Beijing: The global carbon market will still have enough momentum to survive even if the international community fails to come up with a new deal to combat greenhouse gas emissions, a European policy coordinator said on Thursday.
Jurgen Lefevere told a conference in Beijing the European Union was pushing forward with plans for an international carbon trading platform that could exist independently of any new global climate accord.
“Even after the failure of Copenhagen, the EU is moving ahead in building an international carbon market,” said Lefevere, the European Commission’s policy coordinator for international climate change negotiations.
“The next meeting is at Cancun (in Mexico) and we recognise the negotiations are very difficult, but the EU market is not dependent on what happens internationally,” he said, referring to a major UN climate meeting to be held at end-2010.
Carbon traders and project developers at the Beijing conference expressed concern that the failure to secure a binding agreement at UN-led climate talks in Copenhagen last December was sucking the energy out of the market.
Copenhagen failed to provide any clarity on whether the Kyoto Protocol, the UN’s main weapon in the fight against climate change and a key driver of the carbon market, would be extended or absorbed into a broader new treaty.
Kyoto’s first commitment period for rich nation emission targets expires in 2012.
The protocol’s Clean Development Mechanism (CDM) helps industrialised countries meet their mandatory UN emission targets by investing in clean energy projects in developing countries such as China and earn internationally tradeable carbon offsets in return.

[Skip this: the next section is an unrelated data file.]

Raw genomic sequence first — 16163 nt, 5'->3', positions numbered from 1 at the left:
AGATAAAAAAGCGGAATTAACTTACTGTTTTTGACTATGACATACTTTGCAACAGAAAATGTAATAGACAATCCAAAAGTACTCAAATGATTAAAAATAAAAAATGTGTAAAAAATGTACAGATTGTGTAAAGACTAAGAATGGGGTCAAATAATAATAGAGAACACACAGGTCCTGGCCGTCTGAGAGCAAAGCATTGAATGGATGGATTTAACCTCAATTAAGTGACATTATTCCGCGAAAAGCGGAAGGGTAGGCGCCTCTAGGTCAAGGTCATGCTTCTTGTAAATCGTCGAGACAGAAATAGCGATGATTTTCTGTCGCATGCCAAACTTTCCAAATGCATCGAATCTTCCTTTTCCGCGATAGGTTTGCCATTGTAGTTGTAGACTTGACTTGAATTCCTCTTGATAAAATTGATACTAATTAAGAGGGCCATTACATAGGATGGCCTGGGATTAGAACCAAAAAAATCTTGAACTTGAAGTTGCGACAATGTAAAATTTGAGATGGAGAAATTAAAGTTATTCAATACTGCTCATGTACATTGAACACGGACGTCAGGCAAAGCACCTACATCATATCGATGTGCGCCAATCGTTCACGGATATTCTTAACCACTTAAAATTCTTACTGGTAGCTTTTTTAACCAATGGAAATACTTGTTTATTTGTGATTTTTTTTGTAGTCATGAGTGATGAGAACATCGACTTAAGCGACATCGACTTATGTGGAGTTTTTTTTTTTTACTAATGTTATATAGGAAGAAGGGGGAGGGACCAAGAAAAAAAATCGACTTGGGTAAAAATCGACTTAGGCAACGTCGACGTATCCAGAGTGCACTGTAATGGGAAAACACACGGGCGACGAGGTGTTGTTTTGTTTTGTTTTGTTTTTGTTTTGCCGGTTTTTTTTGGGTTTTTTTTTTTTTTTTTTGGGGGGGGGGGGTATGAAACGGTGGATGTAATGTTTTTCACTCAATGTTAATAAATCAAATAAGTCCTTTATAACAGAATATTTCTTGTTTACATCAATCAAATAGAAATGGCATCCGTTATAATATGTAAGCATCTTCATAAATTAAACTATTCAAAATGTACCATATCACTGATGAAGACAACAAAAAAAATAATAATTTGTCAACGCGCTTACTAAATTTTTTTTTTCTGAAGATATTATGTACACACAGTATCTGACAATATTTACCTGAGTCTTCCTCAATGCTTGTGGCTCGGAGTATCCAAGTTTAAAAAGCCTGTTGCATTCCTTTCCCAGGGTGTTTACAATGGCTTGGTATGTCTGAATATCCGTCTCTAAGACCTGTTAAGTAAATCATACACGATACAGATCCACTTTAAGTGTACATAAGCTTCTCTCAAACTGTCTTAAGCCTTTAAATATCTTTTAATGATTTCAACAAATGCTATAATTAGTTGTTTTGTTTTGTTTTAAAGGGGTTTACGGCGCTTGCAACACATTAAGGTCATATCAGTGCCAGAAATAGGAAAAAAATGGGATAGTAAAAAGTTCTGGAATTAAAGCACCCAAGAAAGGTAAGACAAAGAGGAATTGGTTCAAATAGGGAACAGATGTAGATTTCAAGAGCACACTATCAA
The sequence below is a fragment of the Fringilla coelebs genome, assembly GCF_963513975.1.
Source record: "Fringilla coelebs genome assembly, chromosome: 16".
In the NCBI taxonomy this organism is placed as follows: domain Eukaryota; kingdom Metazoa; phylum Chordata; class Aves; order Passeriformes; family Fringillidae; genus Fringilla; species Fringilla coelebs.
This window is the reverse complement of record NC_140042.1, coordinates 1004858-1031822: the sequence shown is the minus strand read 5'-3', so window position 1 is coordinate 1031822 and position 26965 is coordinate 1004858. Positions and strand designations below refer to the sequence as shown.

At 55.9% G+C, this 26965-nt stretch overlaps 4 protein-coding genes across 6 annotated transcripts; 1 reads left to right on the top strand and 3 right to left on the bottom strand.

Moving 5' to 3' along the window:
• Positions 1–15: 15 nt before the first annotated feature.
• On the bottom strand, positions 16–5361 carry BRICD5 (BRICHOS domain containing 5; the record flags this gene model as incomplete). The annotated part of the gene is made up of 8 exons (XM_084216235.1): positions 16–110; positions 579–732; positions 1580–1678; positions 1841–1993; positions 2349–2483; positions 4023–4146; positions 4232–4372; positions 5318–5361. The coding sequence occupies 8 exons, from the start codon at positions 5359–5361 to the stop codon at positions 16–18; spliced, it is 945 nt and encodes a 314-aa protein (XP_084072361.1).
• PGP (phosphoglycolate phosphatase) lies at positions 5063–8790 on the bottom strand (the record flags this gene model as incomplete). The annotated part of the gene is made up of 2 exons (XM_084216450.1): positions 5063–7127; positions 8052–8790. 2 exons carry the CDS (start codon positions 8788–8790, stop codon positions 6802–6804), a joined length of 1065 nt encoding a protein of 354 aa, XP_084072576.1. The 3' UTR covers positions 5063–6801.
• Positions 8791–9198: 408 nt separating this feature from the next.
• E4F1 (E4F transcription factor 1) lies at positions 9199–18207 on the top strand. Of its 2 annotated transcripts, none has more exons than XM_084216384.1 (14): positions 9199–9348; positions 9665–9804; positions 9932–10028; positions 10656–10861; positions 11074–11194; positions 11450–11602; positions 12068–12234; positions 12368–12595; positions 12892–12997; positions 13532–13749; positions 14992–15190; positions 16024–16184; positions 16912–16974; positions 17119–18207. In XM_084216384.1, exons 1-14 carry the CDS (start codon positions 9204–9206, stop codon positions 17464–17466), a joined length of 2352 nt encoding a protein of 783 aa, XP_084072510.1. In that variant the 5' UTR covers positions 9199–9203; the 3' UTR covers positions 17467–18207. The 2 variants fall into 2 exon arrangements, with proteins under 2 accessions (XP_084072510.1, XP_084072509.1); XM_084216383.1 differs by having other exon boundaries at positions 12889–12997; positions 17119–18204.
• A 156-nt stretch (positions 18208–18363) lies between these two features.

Demand remains key issue
Lefevere said the legal infrastructure behind the CDM, which underpins a carbon market worth billions of dollars a year, would continue to exist after 2012, and that it would take “positive action” from the countries involved to abolish it.
“CDM institutions will still be funded after 2012 -- the only thing that ends is the targets,” he said.
The key issue was demand for carbon credits, but Lefevere was optimistic it would remain intact.
“Demand is not driven by international targets but by national targets -- and there will be targets in the EU regardless of the international negotiations.”
Europe has agreed to cut emissions by 20% below 1990 levels by 2020. The EU will also ramp up its emissions trading scheme from 2013 and will continue to allow offsets from CDM projects to be used in the scheme.
Lefevere said Europe was continuing to push for a “sector-based” system that would eventually replace the current CDM, which works on a project-by-project basis.
“We want to focus not on the CDM but on evolving a more complex and complete set of mechanisms,” he said.
He conceded that the EU had not yet successfully persuaded countries such as China to back their scheme, which Beijing regards as a attempt to impose mandatory cuts by stealth.
Lu Xuedu, the deputy director of China’s National Climate Centre, which is involved in the country’s climate negotiations, said while the country was keeping an eye on alternative solutions such as bilateral emission trading, an international accord would remain the priority.
“Our first choice is a multinational framework but if it doesn’t work, then we will look for an alternative,” he said.
Lu said the negotiations remain “intense”, and that while Europe was looking towards the United States for a breakthrough, Washington was continuing to look to China.
“If there is no deal next year it will be a disaster, and an agreement is crucial whatever form it takes,” he said.